Hypertension (High Blood Pressure)
Hypertension means high blood pressure. This generally means:
· systolic blood pressure is consistently over 140 (systolic is the "top" number of your blood pressure measurement, which represents the pressure generated when the heart beats)
· diastolic blood pressure is consistently over 90 (diastolic is the "bottom" number of your blood pressure measurement, which represents the pressure in the vessels when the heart is at rest)
Either or both of these numbers may be too high.
Pre-hypertension is when your systolic blood pressure is between 120 and 139 or your diastolic blood pressure is between 90 and 99 on multiple readings. If you have pre-hypertension, you are likely to develop high blood pressure at some point. Therefore, your doctor will recommend lifestyle changes to bring your blood pressure down to normal range.
Blood pressure is determined by the amount of blood pumped by the heart, and the size and condition of the arteries. Many other factors can affect blood pressure, including volume of water in the body; salt content of the body; condition of the kidneys, nervous system, or blood vessels; and levels of various hormones in the body.
· "Essential" hypertension has no identifiable cause. It may have genetic factors and environmental factors, such as salt intake or others. Essential hypertension comprises over 95% of all high blood pressure.
· "Secondary" hypertension is high blood pressure caused by another disorder. This may include:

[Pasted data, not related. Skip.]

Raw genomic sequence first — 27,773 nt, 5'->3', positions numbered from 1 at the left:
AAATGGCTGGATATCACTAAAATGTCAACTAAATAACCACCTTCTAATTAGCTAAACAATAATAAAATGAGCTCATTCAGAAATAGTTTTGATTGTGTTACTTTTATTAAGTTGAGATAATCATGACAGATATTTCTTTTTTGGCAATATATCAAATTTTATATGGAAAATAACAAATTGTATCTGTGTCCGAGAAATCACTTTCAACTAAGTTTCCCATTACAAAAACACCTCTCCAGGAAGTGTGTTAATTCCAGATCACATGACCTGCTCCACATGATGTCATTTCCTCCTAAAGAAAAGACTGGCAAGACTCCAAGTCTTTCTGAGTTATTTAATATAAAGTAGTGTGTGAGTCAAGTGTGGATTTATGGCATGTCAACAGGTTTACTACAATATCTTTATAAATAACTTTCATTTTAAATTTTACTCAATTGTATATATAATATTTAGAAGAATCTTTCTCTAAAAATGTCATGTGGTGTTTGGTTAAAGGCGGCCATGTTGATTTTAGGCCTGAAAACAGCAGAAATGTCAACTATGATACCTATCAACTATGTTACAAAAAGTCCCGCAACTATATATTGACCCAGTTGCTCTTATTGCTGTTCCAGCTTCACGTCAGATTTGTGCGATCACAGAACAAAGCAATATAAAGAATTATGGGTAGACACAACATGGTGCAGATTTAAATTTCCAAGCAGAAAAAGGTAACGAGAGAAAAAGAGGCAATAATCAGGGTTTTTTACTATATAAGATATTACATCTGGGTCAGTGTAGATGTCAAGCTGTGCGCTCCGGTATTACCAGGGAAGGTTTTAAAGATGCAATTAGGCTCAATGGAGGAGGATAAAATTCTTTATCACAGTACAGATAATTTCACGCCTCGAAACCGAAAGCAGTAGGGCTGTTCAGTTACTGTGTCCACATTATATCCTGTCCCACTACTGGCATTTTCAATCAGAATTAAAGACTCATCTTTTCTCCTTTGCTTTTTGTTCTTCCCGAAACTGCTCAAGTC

· adrenal gland tumors
· kidney disorders
· use of medications, drugs, or other chemicals
· oral contraceptives
Hypertension Symptoms & Signs
Usually, no symptoms are present. Occasionally, you may experience a mild headache. If your headache is severe, or if you experience any of the symptoms below, you must be seen by a doctor right away. These may be a sign of dangerously high blood pressure (called malignant hypertension) or a complication from high blood pressure.
· vision changes
· angina-like chest pain (crushing chest pain)
· heart failure
· blood in urine
· irregular heartbeat
· ear noise or buzzing
Lifestyle changes may help control high blood pressure:
· Lose weight if you are overweight. Excess weight adds to strain on the heart. In some cases, weight loss may be the only treatment needed.
· Exercise to help your heart.
· Adjust your diet as needed. Decrease fat and sodium -- salt, MSG, and baking soda all contain sodium. Increase fruits, vegetables, and fiber.
Follow your health care provider's recommendations to modify, treat, or control possible causes of secondary hypertension.
The goal of treatment is to reduce blood pressure to a level where there is decreased risk of complications. Treatment may occur at home with close supervision by the health care provider, or may occur in the hospital.
Medications may include diuretics, beta-blockers, calcium channel blockers, angiotensin-converting enzyme (ACE) inhibitors, angiotensin receptor blockers (ARBs), or alpha blockers. Medications such as hydralazine, minoxidil, diazoxide, or nitroprusside may be required if the blood pressure is very high.
Have your blood pressure checked at regular intervals (as often as recommended by your doctor.)
Lifestyle changes may reduce high blood pressure, including weight loss, exercise, and dietary adjustments .